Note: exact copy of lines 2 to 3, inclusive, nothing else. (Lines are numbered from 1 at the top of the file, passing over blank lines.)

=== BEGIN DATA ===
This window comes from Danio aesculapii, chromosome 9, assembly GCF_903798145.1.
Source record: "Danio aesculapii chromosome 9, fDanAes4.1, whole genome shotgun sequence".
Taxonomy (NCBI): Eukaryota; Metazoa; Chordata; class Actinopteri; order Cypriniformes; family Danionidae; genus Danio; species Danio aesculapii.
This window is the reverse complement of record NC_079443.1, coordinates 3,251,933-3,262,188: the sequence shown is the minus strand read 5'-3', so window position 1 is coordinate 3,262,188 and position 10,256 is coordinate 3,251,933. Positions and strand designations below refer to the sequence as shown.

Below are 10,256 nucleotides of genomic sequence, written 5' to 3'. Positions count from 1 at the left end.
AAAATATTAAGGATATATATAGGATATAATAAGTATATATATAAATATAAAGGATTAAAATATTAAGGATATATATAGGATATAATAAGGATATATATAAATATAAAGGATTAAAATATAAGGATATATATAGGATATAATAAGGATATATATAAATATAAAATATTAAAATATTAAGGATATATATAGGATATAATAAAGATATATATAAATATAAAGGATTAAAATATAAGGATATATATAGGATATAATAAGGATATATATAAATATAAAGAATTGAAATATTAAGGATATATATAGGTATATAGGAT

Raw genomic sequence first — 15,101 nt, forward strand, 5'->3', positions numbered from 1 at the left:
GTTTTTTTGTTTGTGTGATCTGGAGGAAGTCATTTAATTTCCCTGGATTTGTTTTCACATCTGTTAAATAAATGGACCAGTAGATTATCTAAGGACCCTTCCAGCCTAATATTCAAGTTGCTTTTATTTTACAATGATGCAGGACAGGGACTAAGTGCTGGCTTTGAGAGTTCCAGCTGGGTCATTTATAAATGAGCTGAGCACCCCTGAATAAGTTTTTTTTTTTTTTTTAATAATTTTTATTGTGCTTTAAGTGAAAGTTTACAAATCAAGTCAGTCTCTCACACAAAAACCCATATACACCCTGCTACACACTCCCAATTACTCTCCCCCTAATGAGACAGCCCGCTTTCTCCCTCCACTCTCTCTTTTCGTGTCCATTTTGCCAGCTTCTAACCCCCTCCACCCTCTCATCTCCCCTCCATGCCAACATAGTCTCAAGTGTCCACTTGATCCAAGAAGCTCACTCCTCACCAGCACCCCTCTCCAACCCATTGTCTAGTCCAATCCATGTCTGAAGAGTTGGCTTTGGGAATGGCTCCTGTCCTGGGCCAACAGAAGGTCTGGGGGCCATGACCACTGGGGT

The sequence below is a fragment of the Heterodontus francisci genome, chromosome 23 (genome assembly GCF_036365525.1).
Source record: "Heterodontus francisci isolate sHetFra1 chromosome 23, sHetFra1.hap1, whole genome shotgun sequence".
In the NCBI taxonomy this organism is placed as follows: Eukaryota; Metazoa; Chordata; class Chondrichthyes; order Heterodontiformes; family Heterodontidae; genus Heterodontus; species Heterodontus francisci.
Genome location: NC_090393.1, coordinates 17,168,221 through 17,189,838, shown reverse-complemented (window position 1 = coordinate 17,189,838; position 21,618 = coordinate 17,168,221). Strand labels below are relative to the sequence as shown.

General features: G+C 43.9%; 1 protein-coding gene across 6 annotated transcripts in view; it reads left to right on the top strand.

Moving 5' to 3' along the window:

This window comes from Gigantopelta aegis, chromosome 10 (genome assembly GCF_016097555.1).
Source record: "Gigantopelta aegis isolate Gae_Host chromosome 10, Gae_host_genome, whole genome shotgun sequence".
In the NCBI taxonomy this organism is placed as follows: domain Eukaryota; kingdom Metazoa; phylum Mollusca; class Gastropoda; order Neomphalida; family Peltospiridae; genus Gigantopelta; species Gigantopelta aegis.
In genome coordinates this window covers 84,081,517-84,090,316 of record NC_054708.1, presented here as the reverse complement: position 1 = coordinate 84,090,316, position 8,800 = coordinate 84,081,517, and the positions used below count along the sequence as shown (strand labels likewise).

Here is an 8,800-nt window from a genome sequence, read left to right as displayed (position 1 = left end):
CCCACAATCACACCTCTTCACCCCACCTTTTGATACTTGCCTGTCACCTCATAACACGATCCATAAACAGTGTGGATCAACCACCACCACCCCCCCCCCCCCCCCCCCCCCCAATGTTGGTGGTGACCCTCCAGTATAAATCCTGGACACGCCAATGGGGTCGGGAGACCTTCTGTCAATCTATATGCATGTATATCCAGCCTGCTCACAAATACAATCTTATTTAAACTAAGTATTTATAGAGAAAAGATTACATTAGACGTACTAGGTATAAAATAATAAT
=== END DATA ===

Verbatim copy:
Source record: "Danio aesculapii chromosome 9, fDanAes4.1, whole genome shotgun sequence".
Taxonomy (NCBI): Eukaryota; Metazoa; Chordata; class Actinopteri; order Cypriniformes; family Danionidae; genus Danio; species Danio aesculapii.